The march of diabetes continues to track across the United States. Currently, an estimated 29.2 million American adults have diabetes with about 8.1 million of that number have not yet been diagnosed. One out of every four people aged 65 and older have this chronic disease. On top of that, there are 86 million people who have prediabetes that could eventually turn into type 2 diabetes.
Diabetes is a chronic condition that can take a heavy health toll on its victims. Once a person is diagnosed with diabetes they are automatically at a higher risk for serious health complications of heart disease, kidney failure, blindness, and nervous system damage. Every year, about 73,000 Americans who have diabetes will have a foot or leg amputated.
Factors contributing to diabetes
There are many contributing factors as to why a person develops diabetes. One of the strongest factors is a family history. Another major risk factor is carrying extra pounds. When a strong family history and excess weight is combined, the likelihood of type 2 diabetes developing is very high.
Food choices play a major role in determining a person’s body weight and in controlling their blood glucose levels. When a person chooses to consume more fruits, vegetables, whole grains, legumes, lentils, nuts and seeds, their chance of developing diabetes is reduced. If however, their primary food sources consist of sugar-sweetened beverages, highly-refined foods such as white bread, white rice, sweets and desserts, they are more likely to gain weight and see spikes in their blood glucose.
There is a nutrient that appears to be beneficial for preventing type 2 diabetes – magnesium.
Magnesium is emerging more and more to play a major role in the possibility of preventing type 2 diabetes.
A 2011 study conducted a meta-analysis of 13 prospective cohort studies involving over 500,000 participants did find a significant inverse dose response association between magnesium intake and risk of type 2 diabetes.
Another study tracked more than 85,000 women in the Nurses’ Health Study for 18 years and 42,000 men in the Health Professionals Follow-Up Study for 12 years. Its findings showed that participants who consumed the most magnesium (about 375 milligrams a day for women and 450 milligrams a day for men) had a 27 percent lower risk of diabetes than those who consumed the least magnesium (about 200 milligrams for women and 270 milligrams for men). The Nurses’ Health Study also found that women who consumed more magnesium had lower levels of c-reactive protein and other signs of chronic low-level inflammation.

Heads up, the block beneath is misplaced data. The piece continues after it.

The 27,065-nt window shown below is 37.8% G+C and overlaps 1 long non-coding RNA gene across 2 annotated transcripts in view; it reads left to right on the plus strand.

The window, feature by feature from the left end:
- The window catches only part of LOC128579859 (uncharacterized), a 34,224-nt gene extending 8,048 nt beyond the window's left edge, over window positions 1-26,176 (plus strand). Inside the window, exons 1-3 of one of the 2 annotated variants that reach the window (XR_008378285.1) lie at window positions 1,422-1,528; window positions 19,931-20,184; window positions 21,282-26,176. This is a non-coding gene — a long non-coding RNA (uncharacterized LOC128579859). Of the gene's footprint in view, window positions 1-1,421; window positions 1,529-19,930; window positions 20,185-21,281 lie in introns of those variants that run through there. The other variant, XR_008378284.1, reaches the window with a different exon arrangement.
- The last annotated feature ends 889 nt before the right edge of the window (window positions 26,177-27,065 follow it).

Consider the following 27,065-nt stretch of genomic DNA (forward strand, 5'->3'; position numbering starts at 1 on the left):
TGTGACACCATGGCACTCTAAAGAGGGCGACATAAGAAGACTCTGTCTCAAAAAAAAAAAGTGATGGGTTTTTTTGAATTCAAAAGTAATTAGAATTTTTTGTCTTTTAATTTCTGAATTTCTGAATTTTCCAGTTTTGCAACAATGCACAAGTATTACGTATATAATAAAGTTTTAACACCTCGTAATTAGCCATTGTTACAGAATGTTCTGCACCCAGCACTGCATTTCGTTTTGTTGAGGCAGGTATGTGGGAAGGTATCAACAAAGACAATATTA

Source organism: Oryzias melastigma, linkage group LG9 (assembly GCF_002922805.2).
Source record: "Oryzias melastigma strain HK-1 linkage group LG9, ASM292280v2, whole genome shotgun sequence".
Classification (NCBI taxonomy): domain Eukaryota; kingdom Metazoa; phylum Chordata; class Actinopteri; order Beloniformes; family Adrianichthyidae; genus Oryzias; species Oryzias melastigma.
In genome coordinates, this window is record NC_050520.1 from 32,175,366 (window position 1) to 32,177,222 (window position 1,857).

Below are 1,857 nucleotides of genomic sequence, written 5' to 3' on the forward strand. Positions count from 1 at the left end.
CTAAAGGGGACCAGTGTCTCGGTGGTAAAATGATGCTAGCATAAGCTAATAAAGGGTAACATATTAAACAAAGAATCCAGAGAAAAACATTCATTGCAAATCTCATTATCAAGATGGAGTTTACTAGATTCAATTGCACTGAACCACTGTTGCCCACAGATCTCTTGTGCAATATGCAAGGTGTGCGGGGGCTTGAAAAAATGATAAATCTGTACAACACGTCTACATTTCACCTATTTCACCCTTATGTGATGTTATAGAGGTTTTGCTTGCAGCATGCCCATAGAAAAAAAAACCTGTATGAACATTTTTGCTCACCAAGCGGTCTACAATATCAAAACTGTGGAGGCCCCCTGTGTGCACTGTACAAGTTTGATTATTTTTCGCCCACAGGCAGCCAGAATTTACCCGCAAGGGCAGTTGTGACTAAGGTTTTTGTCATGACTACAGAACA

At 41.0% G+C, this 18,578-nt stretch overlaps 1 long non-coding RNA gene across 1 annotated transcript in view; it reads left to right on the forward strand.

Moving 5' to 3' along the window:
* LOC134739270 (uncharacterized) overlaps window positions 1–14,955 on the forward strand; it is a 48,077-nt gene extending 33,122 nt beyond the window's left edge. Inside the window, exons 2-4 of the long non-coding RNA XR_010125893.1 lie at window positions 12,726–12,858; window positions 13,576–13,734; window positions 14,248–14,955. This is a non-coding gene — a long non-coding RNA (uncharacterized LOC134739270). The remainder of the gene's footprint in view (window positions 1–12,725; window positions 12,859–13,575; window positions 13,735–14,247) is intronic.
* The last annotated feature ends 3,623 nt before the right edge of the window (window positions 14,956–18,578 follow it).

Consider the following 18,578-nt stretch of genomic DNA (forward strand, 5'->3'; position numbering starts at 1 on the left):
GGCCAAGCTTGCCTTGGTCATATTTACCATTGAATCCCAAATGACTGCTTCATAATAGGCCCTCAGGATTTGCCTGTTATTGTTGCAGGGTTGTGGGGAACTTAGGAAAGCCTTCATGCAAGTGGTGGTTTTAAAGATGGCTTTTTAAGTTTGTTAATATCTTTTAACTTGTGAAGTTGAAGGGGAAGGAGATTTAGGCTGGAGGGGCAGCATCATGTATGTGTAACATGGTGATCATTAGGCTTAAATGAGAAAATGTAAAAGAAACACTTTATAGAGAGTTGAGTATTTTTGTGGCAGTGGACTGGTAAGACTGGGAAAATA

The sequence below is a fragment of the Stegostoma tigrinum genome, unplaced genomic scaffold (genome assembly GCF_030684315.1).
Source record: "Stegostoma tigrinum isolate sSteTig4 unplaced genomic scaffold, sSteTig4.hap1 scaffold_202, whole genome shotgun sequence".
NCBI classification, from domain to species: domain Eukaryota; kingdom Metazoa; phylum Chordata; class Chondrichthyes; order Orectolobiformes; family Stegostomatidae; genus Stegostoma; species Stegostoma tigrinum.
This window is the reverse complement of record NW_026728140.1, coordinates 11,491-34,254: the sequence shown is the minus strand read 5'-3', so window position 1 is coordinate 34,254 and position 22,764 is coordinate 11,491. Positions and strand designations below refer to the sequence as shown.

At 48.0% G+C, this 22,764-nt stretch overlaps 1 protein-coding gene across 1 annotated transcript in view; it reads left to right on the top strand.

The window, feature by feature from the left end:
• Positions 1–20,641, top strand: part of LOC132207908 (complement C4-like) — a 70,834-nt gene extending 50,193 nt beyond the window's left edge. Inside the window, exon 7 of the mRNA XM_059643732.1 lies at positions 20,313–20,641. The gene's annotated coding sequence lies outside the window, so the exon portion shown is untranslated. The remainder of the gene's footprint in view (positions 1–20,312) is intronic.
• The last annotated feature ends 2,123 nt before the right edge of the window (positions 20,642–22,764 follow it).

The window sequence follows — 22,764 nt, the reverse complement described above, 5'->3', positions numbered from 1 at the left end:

A study called the Iowa Women’s Health Study had similar results. Researchers found an association between a low magnesium intake and an increased risk of diabetes among women who were overweight.
It has been noted by scientists that two main features of diabetes is insulin resistance and beta-cell dysfunction. Beta-cells are found in the pancreas and are what produce insulin, a hormone secreted by the pancreas in response to high blood glucose levels. It is also known that obesity plays a significant role in type 2 diabetes development. Obesity in turn can cause chronic inflammation in the body. People who are obese most likely have chronic inflammation that may cause insulin resistance in peripheral tissues damaging the beta cells in the pancreas that secrete insulin.
These large studies are observational studies which are not able to show a direct link or a cause and effect. Therefore, before any conclusive statements or recommendations can be made for magnesium and type 2 diabetes, there needs to be direct evidence from a large, long-term clinical trial.
Foods sources of magnesium
In the meantime, it would be advisable for everyone to begin consuming more magnesium-rich foods for the possible prevention of type 2 diabetes. The recommended dietary allowance for magnesium is:
· Women – 320 mg a day
· Men – 420 mg a day
Good food sources of this mineral include:
· Pumpkin seeds – ¼ cup - 303 mg
· Halibut – 3 ounces - 91 mg
· Almonds – ¼ cup - 107 mg
· Cashews – ¼ cup – 89 mg
· Spinach – 1/2 canned – 81 mg
· Lima or black beans – ½ cup – 60 mg
· Dark chocolate – 1 ounce – 41 mg
· Beet greens – ½ cup – 49 mg
· Okra – ½ cup – 47 mg
· Oatmeal – ½ cup – 49 mg
· Navy beans – ½ cup – 48 mg
· Garbanzo beans or chickpeas – ½ cup – 39 mg
· Low-fat plain yogurt – 1 cup – 46 mg